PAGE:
Senate Set to Vote on Neutering Net Neutrality

WASHINGTON — The Senate is likely to vote within days on a measure that would undo net-neutrality rules adopted by the Federal Communications Commission in 2010, even though they’ve yet to go into effect.

One of the lead sponsor’s of Senate Journal Resolution 6 (.pdf), Sen. Kay Bailey Hutchison (R-Texas) said “The Internet is not broken and does not need fixing.” She said a likely vote was planned for this week.

The measure simply says that Congress “disapproves of the rule” and “such rule shall have no force or effect.”

The House passed a similar measure, but Obama has threatened to veto it. It was not immediately clear whether the Senate has the necessary votes for passage.

The brouhaha dates to 2008, when the FCC ordered Comcast to stop interfering with the peer-to-peer service BitTorrent, which can use a lot of bandwidth. That marked the first time the FCC officially tried to enforce fairness rules put in place in 2005 by Republican FCC head Michael Powell. The action came as a response to complaints Comcast was sending forged packets to broadband customers to close their peer-to-peer sessions — a tactic used by the Chinese government to block internet content it doesn’t like.

Comcast appealed the decision, and the U.S. Court of Appeals for the District of Columbia Circuit last year vacated the agency’s net-neutrality rules.

FCC Chairman Julius Genachowski said the agency was enforcing the net-neutrality Four Freedoms, a set of agency principles dating to 2005 that supposedly guarantee that cable and DSL users have the right to use the devices, services and programs of choice over their wireline connections.

In response to last year’s appellate court decision, the FCC formalized the rules again, hoping to put them on stronger legal grounds — though it did not use all of the regulatory tools at its disposal, which left many net neutrality proponents angry that the Obama administration was not living up to campaign promises.

Verizon is already suing the FCC over the rules, which mostly apply to cable and DSL providers, and go into effect Nov. 20.

The rules prohibit companies from unfairly blocking services they don’t like and require them to be transparent about how they manage their networks during times of congestion. Mobile carriers like AT&T and Verizon face fewer rules but are banned from interfering with alternate calling services such as Skype.

Photo: ajagendadorf25/Flickr

Feds Seek Unfettered GPS Surveillance Power as Location-Tracking Flourishes

The Supreme Court is set to hear historic arguments Tuesday in what perhaps is the most important Fourth Amendment case in a decade — one weighing the collision of privacy, technology and the Constitution.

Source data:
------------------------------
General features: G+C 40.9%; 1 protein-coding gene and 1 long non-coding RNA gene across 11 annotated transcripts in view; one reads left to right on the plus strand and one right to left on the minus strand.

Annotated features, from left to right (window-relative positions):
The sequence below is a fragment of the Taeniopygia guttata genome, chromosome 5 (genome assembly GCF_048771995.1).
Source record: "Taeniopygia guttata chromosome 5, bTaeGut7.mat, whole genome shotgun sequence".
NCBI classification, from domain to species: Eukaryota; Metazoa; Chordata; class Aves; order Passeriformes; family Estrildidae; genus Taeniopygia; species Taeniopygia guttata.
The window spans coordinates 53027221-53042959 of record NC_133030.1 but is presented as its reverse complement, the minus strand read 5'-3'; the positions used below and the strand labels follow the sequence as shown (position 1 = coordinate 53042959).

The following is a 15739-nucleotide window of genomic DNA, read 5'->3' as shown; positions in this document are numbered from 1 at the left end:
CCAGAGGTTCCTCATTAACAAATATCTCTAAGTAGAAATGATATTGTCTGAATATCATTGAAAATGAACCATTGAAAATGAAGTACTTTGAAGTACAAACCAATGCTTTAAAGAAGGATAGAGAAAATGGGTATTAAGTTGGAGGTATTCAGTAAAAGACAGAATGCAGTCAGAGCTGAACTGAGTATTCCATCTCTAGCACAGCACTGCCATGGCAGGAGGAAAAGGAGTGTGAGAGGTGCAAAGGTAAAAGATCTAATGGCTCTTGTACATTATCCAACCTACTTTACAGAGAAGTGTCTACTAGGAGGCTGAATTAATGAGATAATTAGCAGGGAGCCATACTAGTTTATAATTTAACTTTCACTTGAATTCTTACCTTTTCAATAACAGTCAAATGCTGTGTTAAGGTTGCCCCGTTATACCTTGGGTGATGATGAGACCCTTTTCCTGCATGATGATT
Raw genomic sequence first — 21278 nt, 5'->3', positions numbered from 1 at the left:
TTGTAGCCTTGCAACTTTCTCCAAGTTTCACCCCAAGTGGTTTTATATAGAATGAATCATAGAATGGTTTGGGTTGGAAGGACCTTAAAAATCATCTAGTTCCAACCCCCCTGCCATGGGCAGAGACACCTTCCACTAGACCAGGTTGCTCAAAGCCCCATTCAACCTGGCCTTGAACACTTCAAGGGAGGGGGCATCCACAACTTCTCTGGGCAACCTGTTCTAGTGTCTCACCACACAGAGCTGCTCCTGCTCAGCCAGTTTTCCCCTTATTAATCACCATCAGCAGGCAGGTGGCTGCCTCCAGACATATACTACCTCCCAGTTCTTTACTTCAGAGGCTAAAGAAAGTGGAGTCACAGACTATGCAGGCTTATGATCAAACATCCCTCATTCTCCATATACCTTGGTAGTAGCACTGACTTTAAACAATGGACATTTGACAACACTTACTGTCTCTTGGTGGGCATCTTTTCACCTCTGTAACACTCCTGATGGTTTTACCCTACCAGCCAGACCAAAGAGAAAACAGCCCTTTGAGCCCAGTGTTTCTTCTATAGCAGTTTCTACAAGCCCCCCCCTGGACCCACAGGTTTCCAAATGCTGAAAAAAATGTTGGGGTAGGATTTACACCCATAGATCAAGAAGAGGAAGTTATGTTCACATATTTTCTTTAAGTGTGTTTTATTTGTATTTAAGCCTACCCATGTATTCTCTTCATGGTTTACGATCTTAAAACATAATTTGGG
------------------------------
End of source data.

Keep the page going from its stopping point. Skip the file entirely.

The question before the justices asks: May the police secretly install a Global Positioning System device on a vehicle without a probable cause warrant issued by a judge in order to track a suspect’s every move?

The last time the justices were confronted with the blending of technology and privacy was a decade ago before the mass proliferation of GPS gadgets. The high court at the time ruled in favor of constitutional protections when it concluded that thermal-imaging devices used to detect marijuana-growing operations inside a house amounted to a search and therefore required a court warrant. Contrast this to a prior ruling in 1983 when the justices said it was okay for the government to use beepers known as “bird dogs” to track a suspect’s vehicle without a warrant.

Technology has advanced since both of these cases, feeding the government’s growing hunger for cost-efficient, easy-to-use spy tools, and making the latest debate before the justices seem Orwellian. Today, one’s exact position on Earth can easily be secretly monitored with devices costing less than $200. Add to this the government’s argument in court briefs that “a person has no reasonable expectation of privacy in his movements from one place to another,” and you have the makings for widespread, unchecked surveillance.

Behind the scenes of the hotly contested GPS case, which is garnering press attention far and wide, is a fledgling enterprise capitalizing on the appetite for tools to track people by both police and private citizens.

The Justice Department has said that law enforcement agents employ GPS as a crime-fighting tool with “great frequency.”